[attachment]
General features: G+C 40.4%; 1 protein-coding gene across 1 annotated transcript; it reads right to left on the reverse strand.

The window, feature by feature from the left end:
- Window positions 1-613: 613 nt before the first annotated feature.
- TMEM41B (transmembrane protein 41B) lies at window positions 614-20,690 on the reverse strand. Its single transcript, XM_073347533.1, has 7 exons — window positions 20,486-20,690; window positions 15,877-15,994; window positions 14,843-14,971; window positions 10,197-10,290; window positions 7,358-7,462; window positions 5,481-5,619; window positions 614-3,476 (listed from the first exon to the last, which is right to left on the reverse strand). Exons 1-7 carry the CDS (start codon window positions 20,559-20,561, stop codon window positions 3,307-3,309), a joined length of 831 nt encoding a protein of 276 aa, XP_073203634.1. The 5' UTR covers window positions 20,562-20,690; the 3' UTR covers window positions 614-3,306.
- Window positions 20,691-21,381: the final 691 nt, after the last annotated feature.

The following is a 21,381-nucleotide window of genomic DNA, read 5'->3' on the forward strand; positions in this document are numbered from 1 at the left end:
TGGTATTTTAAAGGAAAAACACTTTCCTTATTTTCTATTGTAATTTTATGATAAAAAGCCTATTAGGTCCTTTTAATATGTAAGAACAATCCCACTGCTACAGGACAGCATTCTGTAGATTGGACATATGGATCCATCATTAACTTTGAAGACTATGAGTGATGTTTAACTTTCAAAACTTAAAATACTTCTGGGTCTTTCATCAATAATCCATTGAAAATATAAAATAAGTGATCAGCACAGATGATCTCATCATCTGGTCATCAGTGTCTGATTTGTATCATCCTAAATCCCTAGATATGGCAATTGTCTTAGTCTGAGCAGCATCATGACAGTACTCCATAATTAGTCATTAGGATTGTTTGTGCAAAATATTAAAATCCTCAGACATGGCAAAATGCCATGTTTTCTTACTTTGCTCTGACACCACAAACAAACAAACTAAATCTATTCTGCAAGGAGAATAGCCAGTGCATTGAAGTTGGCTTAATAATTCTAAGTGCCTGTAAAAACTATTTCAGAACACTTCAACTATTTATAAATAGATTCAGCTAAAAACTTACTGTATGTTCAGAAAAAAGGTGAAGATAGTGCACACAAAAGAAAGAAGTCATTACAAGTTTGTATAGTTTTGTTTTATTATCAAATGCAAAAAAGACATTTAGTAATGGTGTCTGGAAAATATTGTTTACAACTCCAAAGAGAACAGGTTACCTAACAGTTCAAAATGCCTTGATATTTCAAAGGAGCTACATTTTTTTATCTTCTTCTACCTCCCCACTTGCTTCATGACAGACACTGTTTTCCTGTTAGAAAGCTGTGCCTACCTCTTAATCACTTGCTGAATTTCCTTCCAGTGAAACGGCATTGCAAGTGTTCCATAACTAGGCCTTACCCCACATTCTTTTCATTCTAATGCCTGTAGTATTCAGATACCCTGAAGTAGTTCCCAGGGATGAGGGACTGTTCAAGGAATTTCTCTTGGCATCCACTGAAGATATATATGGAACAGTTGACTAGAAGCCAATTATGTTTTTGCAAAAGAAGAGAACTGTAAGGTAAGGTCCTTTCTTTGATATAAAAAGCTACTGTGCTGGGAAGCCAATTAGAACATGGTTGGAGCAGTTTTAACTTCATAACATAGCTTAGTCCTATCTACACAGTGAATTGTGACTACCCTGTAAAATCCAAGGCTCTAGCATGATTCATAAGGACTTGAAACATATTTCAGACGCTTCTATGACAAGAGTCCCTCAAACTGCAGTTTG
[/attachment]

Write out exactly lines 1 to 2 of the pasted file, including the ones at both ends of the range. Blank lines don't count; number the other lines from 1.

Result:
General features: G+C 40.4%; 1 protein-coding gene across 1 annotated transcript; it reads right to left on the reverse strand.

The window, feature by feature from the left end: